30-55 wt. % mineral oil
3-6 wt. % surfactants
10-40 wt. % polar solvents
5-15 wt. % diluting agents
20-35 wt. % hydrophilic polymer
Further, addition of about 0.5-1.0 wt. % Bentone clay has been found to make the composition more pourable and, therefore, easier to use.
The above-described composition can be made with any white mineral oil in the viscosity ranges of 70-350 SSU at 100 degrees Fahrenheit. Further, surfactants used in the composition should be oil-soluble and nonionic. Nonlimiting examples of surfactants include alkylaryl polyether alcohols such as octyl- or nonyl phenol based alkylaryl polyether alcohols and polyether compounds such as block copolymers of propylene and ethylene oxides and polyethylene glycol fatty acid esters.
Polar solvents which may be used in the composition include, but are not limited to, any organic alcohols, aliphatic glycerols, and N-methylpyrrolidones in which hydrophilic polymers are soluble and water. Any long chain aliphatic alcohol such as octanol may serve as a diluting agent for the composition. Finally, any viscosity inducing hydrophilic polymer which is soluble in polar solvents and increases the viscosity of brines such as cellulose, carboxymethyl cellulose and hydroxyethyl cellulose or HEC may be used as the hydrophilic polymer of the composition. HEC is preferred in accordance with the present invention.
In general, the viscosifier composition may be prepared by first thoroughly mixing the mineral oil with the surfactant. A mixture of polar organic solvents and diluting agents is then added over a 3 minute period and the resulting emulsion is agitated by a propeller stirrer, initially at 250 rpm and as the emulsion increases in viscosity at 700 rpm. When the mixing is complete the resulting emulsion is stirred by propeller stirrer at 700 rpm for an additional 5 minutes. Bentone Clay may be added to the emulsion to make the overall liquid viscosifier system more pourable. Dry polymer is then slowly added to the emulsion in order to form a good suspension. Other mixing procedures may be used, if desired.
Suitable brines which may be viscosified in accordance with this invention include aqueous solutions containing substantially any alkali and alkaline earth metal and zinc halides. Such brines may be formulated with one or more of the following salts: sodium chloride, sodium bromide, lithium bromide, calcium chloride, calcium bromide, zinc bromide and zinc chloride provided at a density lying in the range of about 10.0 to 19.2 pounds per gallon.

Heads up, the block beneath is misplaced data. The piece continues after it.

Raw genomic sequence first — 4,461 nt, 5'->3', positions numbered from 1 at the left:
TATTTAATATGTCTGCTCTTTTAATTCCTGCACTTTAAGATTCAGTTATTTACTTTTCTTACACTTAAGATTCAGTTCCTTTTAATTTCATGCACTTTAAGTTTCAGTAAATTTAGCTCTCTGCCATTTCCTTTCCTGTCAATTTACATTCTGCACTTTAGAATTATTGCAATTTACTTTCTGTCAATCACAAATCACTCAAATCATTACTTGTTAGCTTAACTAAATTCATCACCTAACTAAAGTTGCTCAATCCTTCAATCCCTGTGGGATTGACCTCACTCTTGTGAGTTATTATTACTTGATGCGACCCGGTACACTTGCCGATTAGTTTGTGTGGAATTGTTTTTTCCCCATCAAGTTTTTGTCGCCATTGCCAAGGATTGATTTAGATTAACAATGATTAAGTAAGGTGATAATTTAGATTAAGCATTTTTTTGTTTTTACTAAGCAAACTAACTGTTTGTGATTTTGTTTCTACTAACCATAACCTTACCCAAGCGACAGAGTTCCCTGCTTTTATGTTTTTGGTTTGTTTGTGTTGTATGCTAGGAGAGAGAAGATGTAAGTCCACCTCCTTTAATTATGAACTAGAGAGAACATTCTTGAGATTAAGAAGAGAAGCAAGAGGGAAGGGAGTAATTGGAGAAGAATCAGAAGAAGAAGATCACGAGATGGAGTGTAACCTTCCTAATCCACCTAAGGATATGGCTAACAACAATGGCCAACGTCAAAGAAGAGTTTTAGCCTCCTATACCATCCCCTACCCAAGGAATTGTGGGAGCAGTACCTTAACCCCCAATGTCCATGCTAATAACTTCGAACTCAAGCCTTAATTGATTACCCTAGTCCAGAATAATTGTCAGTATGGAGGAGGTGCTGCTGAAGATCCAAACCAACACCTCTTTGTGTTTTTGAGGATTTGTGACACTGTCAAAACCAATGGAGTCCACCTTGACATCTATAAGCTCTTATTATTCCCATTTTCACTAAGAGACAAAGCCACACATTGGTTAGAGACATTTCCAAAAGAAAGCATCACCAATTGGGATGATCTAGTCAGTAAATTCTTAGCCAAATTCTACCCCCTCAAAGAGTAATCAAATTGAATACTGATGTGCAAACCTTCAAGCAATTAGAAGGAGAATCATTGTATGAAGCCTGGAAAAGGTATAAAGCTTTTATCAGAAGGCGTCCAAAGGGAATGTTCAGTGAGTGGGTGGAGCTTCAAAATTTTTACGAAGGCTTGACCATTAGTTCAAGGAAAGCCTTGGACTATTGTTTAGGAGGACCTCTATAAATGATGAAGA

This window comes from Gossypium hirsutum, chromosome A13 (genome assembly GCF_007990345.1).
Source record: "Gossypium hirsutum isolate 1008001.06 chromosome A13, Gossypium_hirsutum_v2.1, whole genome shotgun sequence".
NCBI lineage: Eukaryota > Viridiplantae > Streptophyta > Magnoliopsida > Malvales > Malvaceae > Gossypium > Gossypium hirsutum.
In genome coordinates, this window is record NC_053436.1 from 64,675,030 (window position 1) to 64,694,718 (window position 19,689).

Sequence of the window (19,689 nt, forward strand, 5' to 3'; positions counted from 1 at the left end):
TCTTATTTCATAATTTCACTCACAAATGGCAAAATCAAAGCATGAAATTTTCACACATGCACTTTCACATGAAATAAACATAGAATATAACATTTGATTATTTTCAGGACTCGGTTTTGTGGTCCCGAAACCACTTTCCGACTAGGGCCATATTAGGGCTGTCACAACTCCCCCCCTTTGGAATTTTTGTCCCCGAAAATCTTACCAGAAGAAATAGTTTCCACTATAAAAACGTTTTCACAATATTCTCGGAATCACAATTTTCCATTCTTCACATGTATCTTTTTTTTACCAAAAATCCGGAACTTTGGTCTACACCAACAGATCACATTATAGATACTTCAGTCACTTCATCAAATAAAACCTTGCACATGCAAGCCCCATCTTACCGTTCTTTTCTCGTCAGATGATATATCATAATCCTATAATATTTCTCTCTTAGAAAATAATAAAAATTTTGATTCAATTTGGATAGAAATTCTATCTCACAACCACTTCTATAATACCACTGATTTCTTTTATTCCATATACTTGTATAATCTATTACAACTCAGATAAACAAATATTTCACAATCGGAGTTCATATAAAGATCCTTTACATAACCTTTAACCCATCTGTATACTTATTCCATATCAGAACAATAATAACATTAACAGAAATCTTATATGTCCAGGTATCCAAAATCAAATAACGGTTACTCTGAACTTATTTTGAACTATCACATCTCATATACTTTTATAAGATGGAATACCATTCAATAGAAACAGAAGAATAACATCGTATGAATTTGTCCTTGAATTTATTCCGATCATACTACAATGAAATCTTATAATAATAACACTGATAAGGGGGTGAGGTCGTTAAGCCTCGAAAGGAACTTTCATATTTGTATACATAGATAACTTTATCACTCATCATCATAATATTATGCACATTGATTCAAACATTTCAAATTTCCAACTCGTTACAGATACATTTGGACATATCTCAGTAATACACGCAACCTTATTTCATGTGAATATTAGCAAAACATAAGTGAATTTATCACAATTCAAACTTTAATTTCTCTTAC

The viscosifier may in turn be admixed with a brine solution in any convenient way to provide the desired viscosified brine. Desirably the viscosifying composition is provided in the brine at a level of about 0.2-10.0, preferably about 0.5-2% by weight of the overall composition.
The viscosifiers of this invention are effective at substantially any pH exhibited by the alkali and alkaline earth metal and zinc halide brines of this invention. Thus, pH does not pose a limitation on the effective utilization of the viscosifiers of this invention.
The following examples are provided for the purpose of further illustration of the preferred embodiments of the present invention and are not intended to be limitations on the disclosed invention.
A liquid viscosifier system for single salt brines such as sodium chloride, calcium chloride, sodium bromide, lithium bromide and calcium bromide, was prepared by first thoroughly mixing 2.0 wt% of "X-207" and 1.0 wt% of "X-45", (alkylaryl polyether alcohol nonionic surfactants commercially available from Rohm and Haas) with 52.5 wt% Semtol-100 Mineral Oil (commercially available from Witco Chemical). A mixture of 3.5 wt% glycerol, 3.5 wt% ethylene glycol and 7.0 wt% water was added over a three minute period and the resulting emulsion was agitated at 250 rpm by a propeller stirrer. As the viscosity of the emulsion increased the agitation speed was raised to 700 rpm. The emulsion was then stirred for an additional 5 minutes at 700 rpm. Next, 0.5 wt% of Bentone Clay from Southern Clay Products, Inc. was added to the emulsion to make the emulsion more pourable. Finally, 30.0 wt% of dry HEC was added slowly to the emulsion and the emulsion was mixed.